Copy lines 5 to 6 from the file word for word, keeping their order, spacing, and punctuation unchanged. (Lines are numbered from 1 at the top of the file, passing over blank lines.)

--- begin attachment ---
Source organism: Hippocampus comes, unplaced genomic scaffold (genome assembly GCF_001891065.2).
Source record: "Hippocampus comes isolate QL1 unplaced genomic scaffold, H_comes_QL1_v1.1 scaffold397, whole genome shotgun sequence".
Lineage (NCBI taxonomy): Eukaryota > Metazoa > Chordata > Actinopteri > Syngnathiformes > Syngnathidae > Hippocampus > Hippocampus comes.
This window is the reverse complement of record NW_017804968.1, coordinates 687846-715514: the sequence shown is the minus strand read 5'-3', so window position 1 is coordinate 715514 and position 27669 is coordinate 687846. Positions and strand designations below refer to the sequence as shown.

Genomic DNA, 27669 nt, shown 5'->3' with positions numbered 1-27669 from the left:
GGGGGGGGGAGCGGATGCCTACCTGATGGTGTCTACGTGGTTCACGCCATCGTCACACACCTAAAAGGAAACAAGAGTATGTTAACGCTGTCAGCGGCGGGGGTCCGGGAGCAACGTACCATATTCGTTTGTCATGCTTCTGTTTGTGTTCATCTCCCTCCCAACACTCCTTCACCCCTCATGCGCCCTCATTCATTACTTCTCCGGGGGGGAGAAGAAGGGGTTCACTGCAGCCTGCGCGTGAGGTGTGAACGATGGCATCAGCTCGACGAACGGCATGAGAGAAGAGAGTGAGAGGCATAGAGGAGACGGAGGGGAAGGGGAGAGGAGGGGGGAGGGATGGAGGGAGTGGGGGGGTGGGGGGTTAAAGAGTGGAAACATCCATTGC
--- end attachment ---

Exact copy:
Genomic DNA, 27669 nt, shown 5'->3' with positions numbered 1-27669 from the left:
GGGGGGGGGAGCGGATGCCTACCTGATGGTGTCTACGTGGTTCACGCCATCGTCACACACCTAAAAGGAAACAAGAGTATGTTAACGCTGTCAGCGGCGGGGGTCCGGGAGCAACGTACCATATTCGTTTGTCATGCTTCTGTTTGTGTTCATCTCCCTCCCAACACTCCTTCACCCCTCATGCGCCCTCATTCATTACTTCTCCGGGGGGGAGAAGAAGGGGTTCACTGCAGCCTGCGCGTGAGGTGTGAACGATGGCATCAGCTCGACGAACGGCATGAGAGAAGAGAGTGAGAGGCATAGAGGAGACGGAGGGGAAGGGGAGAGGAGGGGGGAGGGATGGAGGGAGTGGGGGGGTGGGGGGTTAAAGAGTGGAAACATCCATTGC